Recovering data from high amounts of loss and corruption would be useful for a wide variety of civilian and military applications. Highly corrupted data (e.g., speech and images) has been less studied relative to the problem of light corruption, but would be advantageous for applications such as low-light imagery and weak signal reception in acoustic sensing and radio communication. Unlike milder signal corruptions, resolving strong noise interference may require a more robust approach than simply removing predictable noise, namely actively looking for the expected signal, a type of problem well suited for machine learning. In this work, we evaluate a variant of the U-net autoencoder neural network topology for accomplishing the difficult task of denoising highly corrupted images and English speech when noise floors are 2-10x stronger than the clean signal. We test our methods on corruptions including additive white Gaussian noise and channel dropout.
The Army Rapid Capabilities Office (RCO) sponsored a Blind Signal Classification Competition seeking algorithms to automatically identify the modulation schemes of RF signal from complex-valued IQ (in-phase quadrature) samples. Traditional spectrum sensing technology uses energy detection to detect the existence of RF signals but the RCO competition further aimed to detect the modulation scheme of signals without prior information. Machine Learning (ML) technologies have been widely used for blind signal classification problem. Traditional ML methods usually have two stages where the first stage is to manually extract the features of the IQ symbols by subject matter experts and the second stage is to feed the features to an ML algorithm (e.g., a support vector machine) to develop the classifier. The state-of-art technology is to apply deep learning technologies such as Convolutional Neural Network (CNN) or Recurrent Neural Network (RNN) directly to the complex-value IQ symbols to train a multi-class classifier. Our team, dubbed Deep Dreamers, participated in the RCO competition and placed 3rd out of 42 active teams across industry, academia, and government. In this work we share our experience and lessons learned from the competition. Deep learning methods such as CNN, Residual Neural Network (ResNet), and Long Short-Term Memory (LSTM) are the fundamental neural network layers we used to develop a multi-class classifier. None of our individual models were able to achieve a competitively high ranking in the competition. The key to our success was to use ensemble learning to average the outputs of multiple diverse classifiers. In order for ensemble methods to be more accurate than any of its base models; the base learners have to be as accurate as possible. We found that while ResNet was more accurate than the LSTM; the LSTM was less sensitive to deviations in the test set.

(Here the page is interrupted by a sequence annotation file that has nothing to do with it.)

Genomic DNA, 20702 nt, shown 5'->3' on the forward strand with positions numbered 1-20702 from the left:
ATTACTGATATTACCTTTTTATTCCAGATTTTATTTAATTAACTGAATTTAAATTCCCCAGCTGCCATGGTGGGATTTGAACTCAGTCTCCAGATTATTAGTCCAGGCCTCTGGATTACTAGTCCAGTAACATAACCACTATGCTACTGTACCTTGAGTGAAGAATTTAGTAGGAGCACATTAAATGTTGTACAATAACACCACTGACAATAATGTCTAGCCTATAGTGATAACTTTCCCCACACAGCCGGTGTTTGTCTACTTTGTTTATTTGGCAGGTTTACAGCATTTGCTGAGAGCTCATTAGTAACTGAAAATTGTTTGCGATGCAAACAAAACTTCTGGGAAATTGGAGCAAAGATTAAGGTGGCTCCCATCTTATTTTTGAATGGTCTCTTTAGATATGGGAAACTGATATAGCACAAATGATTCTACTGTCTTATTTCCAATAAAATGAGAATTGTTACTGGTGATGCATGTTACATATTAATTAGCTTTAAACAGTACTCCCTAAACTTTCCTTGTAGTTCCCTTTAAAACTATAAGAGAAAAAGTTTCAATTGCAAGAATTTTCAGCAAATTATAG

Validation accuracy and test accuracy are necessary, but not sufficient, measures of a neural network classifier’s quality. A model judged successful by these metrics alone may nevertheless reveal serious flaws upon closer examination, such as vulnerability to adversarial attacks or a tendency to misclassify (with high confidence) real-world data different than that in its training set. It may also be incomprehensible to a human, basing its decisions on seemingly arbitrary criteria or overemphasizing one feature of the dataset while ignoring others of equal importance. While these problems have been the focus of a substantial amount of recent research, they are not prioritized during the model development process, which almost always maximizes validation accuracy to the exclusion of everything else. The product of such an approach is likely to fail in unexpected ways outside of the training environment. We believe that, in addition to validation accuracy, the model development process must give equal weight to other performance metrics such as explainability, resistance to adversarial attacks, and classification of out-of-distribution data. We incorporate these assessments into the model design process using free, readily available tools to differentiate between convolutional neural network classifiers trained on the notMNIST character dataset. Specifically, we show that ensemble and ensemble-like models with high cardinality outperform simpler models with identical validation accuracy by up to a factor of 5 on these other metrics.